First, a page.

I was just trying to look for the loose puck because there was enough guys in front of the net, said Lucic, recounting the score in a game that gave Boston seven wins in a row and sole possession of second place in the Eastern Conference. I knew there was no real reason for me to get in there but just kind of wait around, see if something popped out and it did and everyone was on the ice including their goalie so I just shot it high and hard and it went in."

The game-winning score was Lucics second in the last four games, and served as the epitome of a postseason-level score with bodies flying in front of the net six if you count spreadeagled Tampa goaltender Mike Smith and determination standing as the only thing between winning and losing.

It was Lucics 28th goal of the season, and another piece of evidence in a building case that he is Bostons game-breaking forward.

Throw in his ill-timed but decisive beatdown of a reticent Eric Brewer in the second period, and you have a pretty good picture of how difficult it will be to contain Lucic once the real games start in late April.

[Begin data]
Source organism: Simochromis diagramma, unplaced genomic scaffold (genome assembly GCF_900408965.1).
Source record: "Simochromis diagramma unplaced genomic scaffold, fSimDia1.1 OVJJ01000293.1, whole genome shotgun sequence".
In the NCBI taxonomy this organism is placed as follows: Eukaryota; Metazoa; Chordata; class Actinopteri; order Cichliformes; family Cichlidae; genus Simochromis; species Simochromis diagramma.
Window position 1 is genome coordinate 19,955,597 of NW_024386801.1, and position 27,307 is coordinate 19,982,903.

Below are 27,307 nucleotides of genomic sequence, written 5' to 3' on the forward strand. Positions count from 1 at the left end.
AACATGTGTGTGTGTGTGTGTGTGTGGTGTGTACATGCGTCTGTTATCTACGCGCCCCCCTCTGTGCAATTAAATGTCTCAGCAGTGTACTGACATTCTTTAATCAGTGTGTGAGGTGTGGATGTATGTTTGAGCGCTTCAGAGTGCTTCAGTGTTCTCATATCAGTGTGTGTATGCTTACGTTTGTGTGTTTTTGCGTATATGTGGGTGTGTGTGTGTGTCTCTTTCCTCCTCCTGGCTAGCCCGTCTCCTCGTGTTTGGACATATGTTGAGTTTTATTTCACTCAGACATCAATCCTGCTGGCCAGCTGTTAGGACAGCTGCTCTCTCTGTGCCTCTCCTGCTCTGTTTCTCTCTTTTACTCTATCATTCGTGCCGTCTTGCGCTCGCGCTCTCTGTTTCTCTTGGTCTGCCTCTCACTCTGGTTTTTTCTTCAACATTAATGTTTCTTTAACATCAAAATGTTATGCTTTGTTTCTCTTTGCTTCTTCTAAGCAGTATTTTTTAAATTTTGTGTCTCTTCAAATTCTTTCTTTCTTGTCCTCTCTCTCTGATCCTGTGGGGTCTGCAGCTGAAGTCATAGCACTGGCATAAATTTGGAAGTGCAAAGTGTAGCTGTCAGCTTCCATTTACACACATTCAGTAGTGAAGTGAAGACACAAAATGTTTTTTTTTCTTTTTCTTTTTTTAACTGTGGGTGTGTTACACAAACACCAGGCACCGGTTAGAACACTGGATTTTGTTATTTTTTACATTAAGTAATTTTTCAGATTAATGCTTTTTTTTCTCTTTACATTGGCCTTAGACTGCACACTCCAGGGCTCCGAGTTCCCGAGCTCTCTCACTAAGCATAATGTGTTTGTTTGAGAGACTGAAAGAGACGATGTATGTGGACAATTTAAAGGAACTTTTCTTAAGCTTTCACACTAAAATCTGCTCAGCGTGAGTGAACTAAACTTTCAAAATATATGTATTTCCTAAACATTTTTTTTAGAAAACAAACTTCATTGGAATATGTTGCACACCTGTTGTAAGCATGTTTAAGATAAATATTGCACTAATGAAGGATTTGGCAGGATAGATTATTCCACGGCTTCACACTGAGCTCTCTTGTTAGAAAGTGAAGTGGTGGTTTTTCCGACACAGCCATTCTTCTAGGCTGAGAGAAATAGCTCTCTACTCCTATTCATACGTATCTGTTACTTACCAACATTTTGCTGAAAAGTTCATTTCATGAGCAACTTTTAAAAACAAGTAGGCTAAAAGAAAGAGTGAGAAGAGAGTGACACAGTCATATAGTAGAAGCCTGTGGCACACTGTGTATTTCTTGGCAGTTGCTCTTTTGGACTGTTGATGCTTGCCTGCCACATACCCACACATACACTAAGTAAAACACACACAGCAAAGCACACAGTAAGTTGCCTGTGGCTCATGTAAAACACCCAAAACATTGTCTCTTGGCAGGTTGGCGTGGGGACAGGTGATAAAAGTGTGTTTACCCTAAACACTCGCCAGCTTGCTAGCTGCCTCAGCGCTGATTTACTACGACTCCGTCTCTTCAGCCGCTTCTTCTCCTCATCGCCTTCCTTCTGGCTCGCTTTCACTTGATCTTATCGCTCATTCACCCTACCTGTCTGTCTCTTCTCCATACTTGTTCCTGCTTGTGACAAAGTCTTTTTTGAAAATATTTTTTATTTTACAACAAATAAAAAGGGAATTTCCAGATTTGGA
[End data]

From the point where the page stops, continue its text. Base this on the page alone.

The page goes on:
Thats a rare thing when you have a guy thats so physical and so tough, but also has the finishing touch and can put the puck in the net, said Gregory Campbell. You dont often see nowadays the power forward prototype that we saw a lot in the 1990s and even further back. But those guys are valuable.

He plays a big role for us. Hes good defensively as well, so the other team has to respect his game and has to respect his skill. He plays hard, and thats somebody that you need in the playoffs: somebody that plays hard and somebody that can score.

Lucic is on a pace to score 35-plus goals this season, and he has flashed a devastating wrist shot thats made him more intimidating to opponents with his stick than with his fists. His 20 points (12 goals, 8 assists) in the last 20 games are a testament to that. He has helped make his line -- with linemates David Krejci and Nathan Horton -- downright dangerous for the last two weeks.

We want to score, and we're wanting to have the puck, said Horton with poetic simplicity. I think when we dont have it, well forecheck to get it back, and I think thats why things are working.